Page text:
Opinion: I read Colleen Hoover’s books so you don’t have to (and you shouldn’t)


Dorie Xie

This photo shows a couple books written by Colleen Hoover. Her “romance” books rose to popularity, however, the love stories romanticizes misogynistic themes and toxic behavior.

Spoilers for Colleen Hoover’s books “November 9” and “It Ends With Us”.

The formula for a romance novel is pretty straightforward: the female lead meets the male lead in an interesting situation. They are both conventionally attractive in some way, and strong emotions — anger, love, passion — fly. Something stops them from being together. They ultimately overcome that obstacle to be together, and all is right in the world again.

Author Colleen Hoover breaks that mold, turning romance tropes on their head, and achieving virality on TikTok and Instagram. Hoover sold 8.6 million print books in 2022, outselling even the Bible. Her most popular book, “It Ends With Us,” is getting a movie adaptation starring Blake Lively and Justin Baldoni.

But now, the backlash against her is growing, with claims that she romanticizes abuse and includes deeply misogynistic themes in her books. A quick examination of her novels confirms this to be true. 

In her novel, “November 9,” the female lead, physically scarred from a house fire, meets the male lead every year on November 9th and they start an intimate relationship where he fetishizes her scars. Then the female lead realizes that he had set the fire that caused her scars, but ultimately forgives him after realizing that he has more trauma which somehow justifies his actions. The novel ends with their reunion and a shared kiss. 

In her most popular novel, “It Ends With Us,” the female lead grew up with an abusive father, and the male lead accidentally shot his brother as a toddler. They get married and are blissfully happy until the male lead gets jealous of the female lead’s childhood love interest and starts abusing her, but apologizes and gaslights her after every incident. Eventually, she leaves him, finds out she’s pregnant, and divorces him but continues to co-parent with him.

The main problem is that her books are marketed as a romance, but they’re not. Even if romance novels don’t necessarily have a happy ending, they need to be centered around love. Hoover’s books are about many things, but love is usually not the central theme. 

Her character’s simply lack depth. They only exist as a product of their trauma. Especially the women, Hoover’s characters lack initiative, becoming passive members of their own story. If you remove their names, they could be copied and pasted into her different books. 

The male lead is strong and possessive with trauma that makes the reader go “I can fix him,” and the girl is traumatized but her trauma only makes her more beautiful and alluring. 

This becomes more evident when Hoover writes about characters supposedly in love. In “November 9”, the male lead thinks to himself that “I’ve never wanted to use physical force on a girl before, but I want to push her to the ground and hold her there until the cab drives away.” Later in the novel, the female lead tells the male lead to stop when they’re about to have sex, and he says “I’m trying. Ask me again.”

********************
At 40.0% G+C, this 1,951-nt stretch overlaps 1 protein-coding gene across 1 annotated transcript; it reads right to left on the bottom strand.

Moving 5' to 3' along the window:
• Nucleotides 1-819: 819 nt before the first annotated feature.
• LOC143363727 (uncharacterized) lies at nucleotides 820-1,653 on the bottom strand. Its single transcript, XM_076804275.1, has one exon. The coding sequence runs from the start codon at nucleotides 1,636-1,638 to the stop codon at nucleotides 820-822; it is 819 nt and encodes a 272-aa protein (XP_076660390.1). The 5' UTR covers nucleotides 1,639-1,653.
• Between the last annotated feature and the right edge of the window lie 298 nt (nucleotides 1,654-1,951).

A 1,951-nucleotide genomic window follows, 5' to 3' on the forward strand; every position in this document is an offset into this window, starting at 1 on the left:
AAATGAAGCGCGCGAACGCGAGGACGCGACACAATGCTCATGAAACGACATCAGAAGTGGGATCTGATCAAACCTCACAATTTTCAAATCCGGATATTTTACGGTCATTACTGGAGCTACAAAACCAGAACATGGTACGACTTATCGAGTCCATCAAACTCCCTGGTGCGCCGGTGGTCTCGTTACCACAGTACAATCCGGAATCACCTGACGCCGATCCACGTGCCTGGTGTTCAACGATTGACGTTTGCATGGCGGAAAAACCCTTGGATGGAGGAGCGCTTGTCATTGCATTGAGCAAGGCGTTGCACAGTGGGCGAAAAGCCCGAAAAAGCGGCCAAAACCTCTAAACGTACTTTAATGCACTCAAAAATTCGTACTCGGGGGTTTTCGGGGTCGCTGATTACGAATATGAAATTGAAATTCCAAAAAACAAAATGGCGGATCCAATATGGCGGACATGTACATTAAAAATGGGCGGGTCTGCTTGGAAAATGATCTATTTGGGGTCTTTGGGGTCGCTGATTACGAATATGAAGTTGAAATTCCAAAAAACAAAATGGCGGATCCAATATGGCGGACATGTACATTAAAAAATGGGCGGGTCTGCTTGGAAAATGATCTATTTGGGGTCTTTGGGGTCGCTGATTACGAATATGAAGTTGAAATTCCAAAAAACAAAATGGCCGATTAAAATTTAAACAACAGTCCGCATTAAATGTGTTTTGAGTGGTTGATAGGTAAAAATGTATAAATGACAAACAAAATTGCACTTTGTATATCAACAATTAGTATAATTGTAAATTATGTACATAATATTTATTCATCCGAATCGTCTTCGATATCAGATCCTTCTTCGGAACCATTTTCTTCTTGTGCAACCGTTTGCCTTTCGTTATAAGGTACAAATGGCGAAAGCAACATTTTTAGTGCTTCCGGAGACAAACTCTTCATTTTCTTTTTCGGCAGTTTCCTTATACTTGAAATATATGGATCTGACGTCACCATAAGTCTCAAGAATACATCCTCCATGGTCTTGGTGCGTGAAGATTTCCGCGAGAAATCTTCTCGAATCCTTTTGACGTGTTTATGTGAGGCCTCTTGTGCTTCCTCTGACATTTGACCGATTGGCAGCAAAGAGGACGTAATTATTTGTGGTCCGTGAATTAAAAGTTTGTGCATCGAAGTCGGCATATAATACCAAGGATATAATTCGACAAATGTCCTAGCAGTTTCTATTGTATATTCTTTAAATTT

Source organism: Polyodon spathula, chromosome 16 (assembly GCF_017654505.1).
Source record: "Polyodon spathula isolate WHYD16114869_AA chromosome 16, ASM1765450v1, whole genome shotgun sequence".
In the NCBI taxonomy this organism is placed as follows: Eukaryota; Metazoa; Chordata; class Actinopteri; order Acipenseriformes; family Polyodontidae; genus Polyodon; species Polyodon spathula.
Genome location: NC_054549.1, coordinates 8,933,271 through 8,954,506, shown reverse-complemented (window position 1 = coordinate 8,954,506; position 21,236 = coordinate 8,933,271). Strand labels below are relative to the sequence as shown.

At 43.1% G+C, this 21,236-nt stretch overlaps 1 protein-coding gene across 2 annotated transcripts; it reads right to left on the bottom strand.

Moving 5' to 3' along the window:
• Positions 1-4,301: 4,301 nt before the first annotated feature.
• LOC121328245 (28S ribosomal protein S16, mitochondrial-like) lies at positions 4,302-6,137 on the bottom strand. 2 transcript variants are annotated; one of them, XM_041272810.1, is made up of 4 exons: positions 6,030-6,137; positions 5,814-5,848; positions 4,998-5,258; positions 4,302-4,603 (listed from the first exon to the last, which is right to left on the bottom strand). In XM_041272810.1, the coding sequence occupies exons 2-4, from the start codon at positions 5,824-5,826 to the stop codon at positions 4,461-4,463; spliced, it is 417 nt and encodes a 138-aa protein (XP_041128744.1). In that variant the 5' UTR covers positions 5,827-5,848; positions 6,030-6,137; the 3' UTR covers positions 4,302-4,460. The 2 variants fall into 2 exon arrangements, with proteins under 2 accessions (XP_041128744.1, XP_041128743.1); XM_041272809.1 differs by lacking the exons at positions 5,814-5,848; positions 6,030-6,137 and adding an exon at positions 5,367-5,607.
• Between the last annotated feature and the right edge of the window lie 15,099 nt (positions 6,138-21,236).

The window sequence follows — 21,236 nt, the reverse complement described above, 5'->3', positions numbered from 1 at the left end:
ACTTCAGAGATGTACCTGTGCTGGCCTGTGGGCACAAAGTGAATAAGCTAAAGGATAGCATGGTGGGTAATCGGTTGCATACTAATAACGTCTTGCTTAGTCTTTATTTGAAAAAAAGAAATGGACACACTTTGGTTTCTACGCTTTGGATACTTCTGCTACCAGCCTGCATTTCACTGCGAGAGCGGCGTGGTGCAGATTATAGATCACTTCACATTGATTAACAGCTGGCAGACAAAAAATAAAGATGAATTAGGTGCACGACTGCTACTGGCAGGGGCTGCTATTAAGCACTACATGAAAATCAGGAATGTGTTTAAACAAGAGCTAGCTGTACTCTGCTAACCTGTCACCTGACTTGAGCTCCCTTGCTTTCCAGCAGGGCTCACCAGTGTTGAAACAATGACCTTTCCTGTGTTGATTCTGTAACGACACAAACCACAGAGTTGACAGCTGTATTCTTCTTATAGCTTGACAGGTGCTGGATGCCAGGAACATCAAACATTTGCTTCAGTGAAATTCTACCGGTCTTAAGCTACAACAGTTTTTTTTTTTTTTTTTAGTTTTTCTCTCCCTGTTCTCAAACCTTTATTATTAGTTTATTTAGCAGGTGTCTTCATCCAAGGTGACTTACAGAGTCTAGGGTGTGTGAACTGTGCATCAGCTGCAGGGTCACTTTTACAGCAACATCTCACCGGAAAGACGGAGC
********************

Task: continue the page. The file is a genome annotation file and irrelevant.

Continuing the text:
Hoover ends up commodifying serious issues for shock value, glossing over the reality of trauma in order to deliver a more palatable package. She doesn’t outright support domestic abuse or sexual assault, but the lack of strong condemnation for many of these issues contributes to the culture of condoning or even romanticizing toxic relationships. 

That’s not to say Hoover’s books have no value or that no one should read them. History goes to show the perils of censorship. Hoover’s popularity is actually very understandable. She plays into tropes like childhood friends or meet-cutes and subverts them in an unexpected way, which is why so many people enjoy her books — they’re able to feel satisfied from the inclusion of family tropes while still feeling like they’re consuming something fresh and different from the generic romance. Many readers use her writing to pull themselves out of a reading slump, as her prose is simple and action-packed, perfect for an easy read. 

As such, the conversation shouldn’t shift to criticism of her readers. Just because people read her books about trauma and bad role models for entertainment, it doesn’t mean they are supporting abuse.  

But in Hoover’s case, she’s irresponsible with the platform she’s been given, choosing to reduce characters down to their trauma because that’s what sells. She even planned to release a coloring book for “It Ends With Us”, which was eventually canceled following outrage of her tone-deaf approach to discussing domestic violence. 

Domestic abuse is real, sexual assault is real and suicide is real. Hoover’s characters may not be real, but the themes she talks about have consequences. Art influences the real-world. Especially when a large part of her fanbase are young teenage girls, the representation of love and relationships that they are exposed to matters. Hoover is responsible for the content she publishes, and she either needs to make it clear that the relationships she describes are toxic, or she needs to move them out of the romance section.

Rape is not romantic. Women are not defined by their abuse. Trauma doesn’t excuse violence. This is what teens should be learning from the books they read, not to excuse toxicity and mistreatment. Colleen Hoover isn’t romantic, let’s stop treating her books as romance.